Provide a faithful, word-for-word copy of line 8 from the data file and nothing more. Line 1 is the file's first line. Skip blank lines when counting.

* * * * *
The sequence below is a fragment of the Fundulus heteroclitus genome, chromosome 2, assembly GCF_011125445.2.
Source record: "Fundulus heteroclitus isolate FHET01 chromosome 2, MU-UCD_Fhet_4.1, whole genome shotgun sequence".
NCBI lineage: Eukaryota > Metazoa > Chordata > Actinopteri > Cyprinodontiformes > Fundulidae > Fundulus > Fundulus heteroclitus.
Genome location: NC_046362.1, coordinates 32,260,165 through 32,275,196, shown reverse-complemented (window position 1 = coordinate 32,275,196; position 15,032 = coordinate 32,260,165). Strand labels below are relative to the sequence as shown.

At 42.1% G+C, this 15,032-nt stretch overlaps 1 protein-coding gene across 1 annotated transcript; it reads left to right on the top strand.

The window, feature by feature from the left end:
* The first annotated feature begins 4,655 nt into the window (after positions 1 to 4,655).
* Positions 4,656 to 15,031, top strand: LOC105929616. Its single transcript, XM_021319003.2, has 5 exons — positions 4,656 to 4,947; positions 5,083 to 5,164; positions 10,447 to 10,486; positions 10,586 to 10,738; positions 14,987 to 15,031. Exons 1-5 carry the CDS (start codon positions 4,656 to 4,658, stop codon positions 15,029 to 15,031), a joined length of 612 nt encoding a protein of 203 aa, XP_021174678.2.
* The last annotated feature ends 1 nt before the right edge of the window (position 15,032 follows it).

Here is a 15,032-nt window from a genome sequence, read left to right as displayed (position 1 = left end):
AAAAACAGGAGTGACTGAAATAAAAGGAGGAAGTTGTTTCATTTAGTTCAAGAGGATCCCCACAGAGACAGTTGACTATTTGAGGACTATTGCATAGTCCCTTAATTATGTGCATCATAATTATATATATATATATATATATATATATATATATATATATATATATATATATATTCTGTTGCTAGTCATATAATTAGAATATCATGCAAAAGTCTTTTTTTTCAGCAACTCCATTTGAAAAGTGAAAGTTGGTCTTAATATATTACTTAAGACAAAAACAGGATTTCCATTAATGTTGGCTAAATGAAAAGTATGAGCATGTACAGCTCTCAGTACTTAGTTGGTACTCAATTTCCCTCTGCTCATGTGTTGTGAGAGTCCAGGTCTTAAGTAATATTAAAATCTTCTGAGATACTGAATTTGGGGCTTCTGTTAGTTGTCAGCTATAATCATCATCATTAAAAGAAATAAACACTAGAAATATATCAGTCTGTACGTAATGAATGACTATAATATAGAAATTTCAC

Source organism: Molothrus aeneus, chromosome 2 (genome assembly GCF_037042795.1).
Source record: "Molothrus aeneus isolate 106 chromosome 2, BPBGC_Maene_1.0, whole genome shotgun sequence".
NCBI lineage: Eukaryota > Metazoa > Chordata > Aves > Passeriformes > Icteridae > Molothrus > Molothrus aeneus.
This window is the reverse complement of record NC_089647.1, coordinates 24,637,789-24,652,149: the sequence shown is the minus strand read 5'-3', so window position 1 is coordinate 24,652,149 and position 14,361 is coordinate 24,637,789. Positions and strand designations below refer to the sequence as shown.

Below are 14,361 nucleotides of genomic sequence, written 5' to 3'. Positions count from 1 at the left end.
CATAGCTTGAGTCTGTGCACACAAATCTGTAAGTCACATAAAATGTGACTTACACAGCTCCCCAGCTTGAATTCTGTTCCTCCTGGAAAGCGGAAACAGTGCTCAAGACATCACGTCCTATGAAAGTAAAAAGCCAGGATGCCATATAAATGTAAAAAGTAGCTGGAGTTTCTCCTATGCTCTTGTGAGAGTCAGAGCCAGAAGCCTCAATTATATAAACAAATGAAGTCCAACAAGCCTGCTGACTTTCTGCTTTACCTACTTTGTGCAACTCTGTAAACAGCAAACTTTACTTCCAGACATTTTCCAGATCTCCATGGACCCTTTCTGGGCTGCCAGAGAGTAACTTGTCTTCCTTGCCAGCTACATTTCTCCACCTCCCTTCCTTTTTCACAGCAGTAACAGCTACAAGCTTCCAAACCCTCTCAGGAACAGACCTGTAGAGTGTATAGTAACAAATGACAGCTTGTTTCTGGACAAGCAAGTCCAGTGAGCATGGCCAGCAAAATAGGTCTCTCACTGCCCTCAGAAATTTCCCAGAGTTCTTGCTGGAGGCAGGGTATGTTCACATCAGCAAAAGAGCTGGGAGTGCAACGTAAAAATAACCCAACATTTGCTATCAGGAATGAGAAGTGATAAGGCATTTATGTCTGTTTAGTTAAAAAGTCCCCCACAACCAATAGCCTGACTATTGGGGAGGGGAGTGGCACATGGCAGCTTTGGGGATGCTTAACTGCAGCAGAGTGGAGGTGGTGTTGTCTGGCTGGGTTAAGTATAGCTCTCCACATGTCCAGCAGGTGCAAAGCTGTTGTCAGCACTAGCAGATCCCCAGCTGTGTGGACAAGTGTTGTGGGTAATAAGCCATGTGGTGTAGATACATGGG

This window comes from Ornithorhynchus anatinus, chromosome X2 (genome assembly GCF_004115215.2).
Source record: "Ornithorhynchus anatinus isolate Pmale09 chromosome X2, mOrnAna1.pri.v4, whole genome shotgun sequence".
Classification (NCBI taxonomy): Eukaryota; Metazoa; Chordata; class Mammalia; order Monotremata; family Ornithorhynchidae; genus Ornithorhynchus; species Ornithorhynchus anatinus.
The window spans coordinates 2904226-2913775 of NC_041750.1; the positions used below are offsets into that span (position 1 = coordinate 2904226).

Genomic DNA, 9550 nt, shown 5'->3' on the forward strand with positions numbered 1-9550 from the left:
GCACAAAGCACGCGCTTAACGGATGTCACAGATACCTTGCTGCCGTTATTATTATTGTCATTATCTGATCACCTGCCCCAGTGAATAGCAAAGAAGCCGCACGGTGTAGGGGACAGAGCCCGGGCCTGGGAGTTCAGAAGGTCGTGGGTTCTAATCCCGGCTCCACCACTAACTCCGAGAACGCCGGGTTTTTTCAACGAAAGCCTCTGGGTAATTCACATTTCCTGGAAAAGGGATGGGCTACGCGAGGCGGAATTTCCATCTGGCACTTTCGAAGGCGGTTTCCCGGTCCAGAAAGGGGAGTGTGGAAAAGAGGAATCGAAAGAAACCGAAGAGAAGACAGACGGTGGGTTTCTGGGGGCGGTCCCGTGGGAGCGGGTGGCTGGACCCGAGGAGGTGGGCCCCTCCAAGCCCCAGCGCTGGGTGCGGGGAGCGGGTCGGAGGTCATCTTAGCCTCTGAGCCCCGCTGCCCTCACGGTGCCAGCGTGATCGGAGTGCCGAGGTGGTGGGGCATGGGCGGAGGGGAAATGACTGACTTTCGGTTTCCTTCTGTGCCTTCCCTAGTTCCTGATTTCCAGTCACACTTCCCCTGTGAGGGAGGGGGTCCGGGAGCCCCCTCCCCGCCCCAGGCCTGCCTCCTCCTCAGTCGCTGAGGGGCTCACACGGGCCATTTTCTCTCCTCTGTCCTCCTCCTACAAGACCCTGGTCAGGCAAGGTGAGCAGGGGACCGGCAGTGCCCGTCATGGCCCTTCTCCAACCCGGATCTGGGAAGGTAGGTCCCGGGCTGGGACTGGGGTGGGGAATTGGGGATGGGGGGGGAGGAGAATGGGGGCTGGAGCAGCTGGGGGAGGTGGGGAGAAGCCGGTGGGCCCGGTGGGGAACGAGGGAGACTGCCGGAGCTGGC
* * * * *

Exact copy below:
* Positions 4,656 to 15,031, top strand: LOC105929616. Its single transcript, XM_021319003.2, has 5 exons — positions 4,656 to 4,947; positions 5,083 to 5,164; positions 10,447 to 10,486; positions 10,586 to 10,738; positions 14,987 to 15,031. Exons 1-5 carry the CDS (start codon positions 4,656 to 4,658, stop codon positions 15,029 to 15,031), a joined length of 612 nt encoding a protein of 203 aa, XP_021174678.2.